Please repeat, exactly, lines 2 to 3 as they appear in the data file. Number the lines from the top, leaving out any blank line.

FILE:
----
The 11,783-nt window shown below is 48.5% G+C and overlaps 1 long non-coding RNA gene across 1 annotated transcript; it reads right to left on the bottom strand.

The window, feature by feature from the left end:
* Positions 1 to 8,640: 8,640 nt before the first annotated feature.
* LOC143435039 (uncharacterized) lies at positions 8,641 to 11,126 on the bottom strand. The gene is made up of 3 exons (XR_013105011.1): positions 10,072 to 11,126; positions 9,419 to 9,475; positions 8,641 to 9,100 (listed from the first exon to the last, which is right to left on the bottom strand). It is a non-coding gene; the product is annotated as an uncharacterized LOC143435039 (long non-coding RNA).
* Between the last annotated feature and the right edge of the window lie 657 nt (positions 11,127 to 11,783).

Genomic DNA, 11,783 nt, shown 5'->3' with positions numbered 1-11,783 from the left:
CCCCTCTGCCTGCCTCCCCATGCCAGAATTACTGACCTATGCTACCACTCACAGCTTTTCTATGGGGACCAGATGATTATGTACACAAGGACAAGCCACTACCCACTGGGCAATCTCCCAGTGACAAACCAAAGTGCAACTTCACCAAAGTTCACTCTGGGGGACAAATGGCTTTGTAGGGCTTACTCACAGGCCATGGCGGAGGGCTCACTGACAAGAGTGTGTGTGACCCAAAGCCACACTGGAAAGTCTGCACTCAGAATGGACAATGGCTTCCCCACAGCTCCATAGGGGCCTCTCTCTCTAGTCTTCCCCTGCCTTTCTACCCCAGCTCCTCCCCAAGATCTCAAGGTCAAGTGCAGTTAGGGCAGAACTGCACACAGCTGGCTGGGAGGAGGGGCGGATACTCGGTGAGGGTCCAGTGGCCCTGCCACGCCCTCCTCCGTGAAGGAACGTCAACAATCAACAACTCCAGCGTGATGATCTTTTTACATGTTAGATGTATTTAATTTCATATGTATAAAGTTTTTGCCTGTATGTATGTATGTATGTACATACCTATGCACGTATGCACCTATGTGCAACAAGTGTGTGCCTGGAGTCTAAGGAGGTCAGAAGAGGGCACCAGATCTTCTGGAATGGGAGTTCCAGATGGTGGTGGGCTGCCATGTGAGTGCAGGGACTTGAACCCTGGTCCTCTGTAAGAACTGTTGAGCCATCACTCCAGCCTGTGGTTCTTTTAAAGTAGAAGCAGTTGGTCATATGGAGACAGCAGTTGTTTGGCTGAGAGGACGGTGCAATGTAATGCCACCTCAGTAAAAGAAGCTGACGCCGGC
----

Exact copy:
The window, feature by feature from the left end:
* Positions 1 to 8,640: 8,640 nt before the first annotated feature.